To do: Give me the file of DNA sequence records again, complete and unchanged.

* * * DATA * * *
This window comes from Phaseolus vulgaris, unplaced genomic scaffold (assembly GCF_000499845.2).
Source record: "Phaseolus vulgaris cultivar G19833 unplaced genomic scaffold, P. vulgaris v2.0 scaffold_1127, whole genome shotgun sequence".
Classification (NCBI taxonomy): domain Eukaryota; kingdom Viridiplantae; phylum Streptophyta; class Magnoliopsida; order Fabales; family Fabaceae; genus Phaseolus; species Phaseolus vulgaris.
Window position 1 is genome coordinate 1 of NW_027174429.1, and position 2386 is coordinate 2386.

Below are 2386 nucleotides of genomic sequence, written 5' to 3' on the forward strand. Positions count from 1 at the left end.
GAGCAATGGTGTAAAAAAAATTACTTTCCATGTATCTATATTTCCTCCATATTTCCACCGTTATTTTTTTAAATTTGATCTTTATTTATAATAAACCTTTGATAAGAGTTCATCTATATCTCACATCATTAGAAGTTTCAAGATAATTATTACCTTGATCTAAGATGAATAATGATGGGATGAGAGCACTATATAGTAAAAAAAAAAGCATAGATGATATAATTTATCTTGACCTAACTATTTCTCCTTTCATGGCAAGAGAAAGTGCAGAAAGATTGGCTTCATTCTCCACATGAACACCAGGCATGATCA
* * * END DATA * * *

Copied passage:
This window comes from Phaseolus vulgaris, unplaced genomic scaffold (assembly GCF_000499845.2).
Source record: "Phaseolus vulgaris cultivar G19833 unplaced genomic scaffold, P. vulgaris v2.0 scaffold_1127, whole genome shotgun sequence".
Classification (NCBI taxonomy): domain Eukaryota; kingdom Viridiplantae; phylum Streptophyta; class Magnoliopsida; order Fabales; family Fabaceae; genus Phaseolus; species Phaseolus vulgaris.
Window position 1 is genome coordinate 1 of NW_027174429.1, and position 2386 is coordinate 2386.

Below are 2386 nucleotides of genomic sequence, written 5' to 3' on the forward strand. Positions count from 1 at the left end.
GAGCAATGGTGTAAAAAAAATTACTTTCCATGTATCTATATTTCCTCCATATTTCCACCGTTATTTTTTTAAATTTGATCTTTATTTATAATAAACCTTTGATAAGAGTTCATCTATATCTCACATCATTAGAAGTTTCAAGATAATTATTACCTTGATCTAAGATGAATAATGATGGGATGAGAGCACTATATAGTAAAAAAAAAAGCATAGATGATATAATTTATCTTGACCTAACTATTTCTCCTTTCATGGCAAGAGAAAGTGCAGAAAGATTGGCTTCATTCTCCACATGAACACCAGGCATGATCA